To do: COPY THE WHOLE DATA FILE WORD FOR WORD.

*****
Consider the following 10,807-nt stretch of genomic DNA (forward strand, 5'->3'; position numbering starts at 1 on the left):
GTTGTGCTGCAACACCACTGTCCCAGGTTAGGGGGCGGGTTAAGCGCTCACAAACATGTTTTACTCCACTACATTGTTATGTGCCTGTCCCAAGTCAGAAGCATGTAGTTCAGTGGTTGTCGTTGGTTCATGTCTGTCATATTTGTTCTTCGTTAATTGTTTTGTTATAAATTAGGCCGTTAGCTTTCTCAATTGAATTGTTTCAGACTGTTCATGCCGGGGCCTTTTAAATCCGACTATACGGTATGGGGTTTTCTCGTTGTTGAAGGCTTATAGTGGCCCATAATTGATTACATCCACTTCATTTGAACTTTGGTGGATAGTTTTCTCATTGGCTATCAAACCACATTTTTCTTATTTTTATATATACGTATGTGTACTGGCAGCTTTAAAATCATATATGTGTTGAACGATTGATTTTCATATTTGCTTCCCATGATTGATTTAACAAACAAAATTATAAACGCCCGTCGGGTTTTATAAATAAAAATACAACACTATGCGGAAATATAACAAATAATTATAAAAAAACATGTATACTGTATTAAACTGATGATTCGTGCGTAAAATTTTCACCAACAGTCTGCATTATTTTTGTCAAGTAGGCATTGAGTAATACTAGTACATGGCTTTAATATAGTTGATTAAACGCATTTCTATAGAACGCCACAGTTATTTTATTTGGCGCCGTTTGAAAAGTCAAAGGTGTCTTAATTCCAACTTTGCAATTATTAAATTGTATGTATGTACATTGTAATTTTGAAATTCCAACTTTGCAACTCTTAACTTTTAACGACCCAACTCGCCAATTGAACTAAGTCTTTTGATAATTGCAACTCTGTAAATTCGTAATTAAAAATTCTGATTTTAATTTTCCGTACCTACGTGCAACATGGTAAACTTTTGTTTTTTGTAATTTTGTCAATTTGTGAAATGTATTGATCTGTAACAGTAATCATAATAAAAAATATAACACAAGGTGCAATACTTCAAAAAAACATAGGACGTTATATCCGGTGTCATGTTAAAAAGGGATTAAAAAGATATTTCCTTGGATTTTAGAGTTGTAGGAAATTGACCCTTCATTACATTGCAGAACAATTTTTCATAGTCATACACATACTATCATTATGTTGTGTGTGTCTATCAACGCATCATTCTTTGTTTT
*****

Consider the following 10,807-nt stretch of genomic DNA (forward strand, 5'->3'; position numbering starts at 1 on the left):
GTTGTGCTGCAACACCACTGTCCCAGGTTAGGGGGCGGGTTAAGCGCTCACAAACATGTTTTACTCCACTACATTGTTATGTGCCTGTCCCAAGTCAGAAGCATGTAGTTCAGTGGTTGTCGTTGGTTCATGTCTGTCATATTTGTTCTTCGTTAATTGTTTTGTTATAAATTAGGCCGTTAGCTTTCTCAATTGAATTGTTTCAGACTGTTCATGCCGGGGCCTTTTAAATCCGACTATACGGTATGGGGTTTTCTCGTTGTTGAAGGCTTATAGTGGCCCATAATTGATTACATCCACTTCATTTGAACTTTGGTGGATAGTTTTCTCATTGGCTATCAAACCACATTTTTCTTATTTTTATATATACGTATGTGTACTGGCAGCTTTAAAATCATATATGTGTTGAACGATTGATTTTCATATTTGCTTCCCATGATTGATTTAACAAACAAAATTATAAACGCCCGTCGGGTTTTATAAATAAAAATACAACACTATGCGGAAATATAACAAATAATTATAAAAAAACATGTATACTGTATTAAACTGATGATTCGTGCGTAAAATTTTCACCAACAGTCTGCATTATTTTTGTCAAGTAGGCATTGAGTAATACTAGTACATGGCTTTAATATAGTTGATTAAACGCATTTCTATAGAACGCCACAGTTATTTTATTTGGCGCCGTTTGAAAAGTCAAAGGTGTCTTAATTCCAACTTTGCAATTATTAAATTGTATGTATGTACATTGTAATTTTGAAATTCCAACTTTGCAACTCTTAACTTTTAACGACCCAACTCGCCAATTGAACTAAGTCTTTTGATAATTGCAACTCTGTAAATTCGTAATTAAAAATTCTGATTTTAATTTTCCGTACCTACGTGCAACATGGTAAACTTTTGTTTTTTGTAATTTTGTCAATTTGTGAAATGTATTGATCTGTAACAGTAATCATAATAAAAAATATAACACAAGGTGCAATACTTCAAAAAAACATAGGACGTTATATCCGGTGTCATGTTAAAAAGGGATTAAAAAGATATTTCCTTGGATTTTAGAGTTGTAGGAAATTGACCCTTCATTACATTGCAGAACAATTTTTCATAGTCATACACATACTATCATTATGTTGTGTGTGTCTATCAACGCATCATTCTTTGTTTT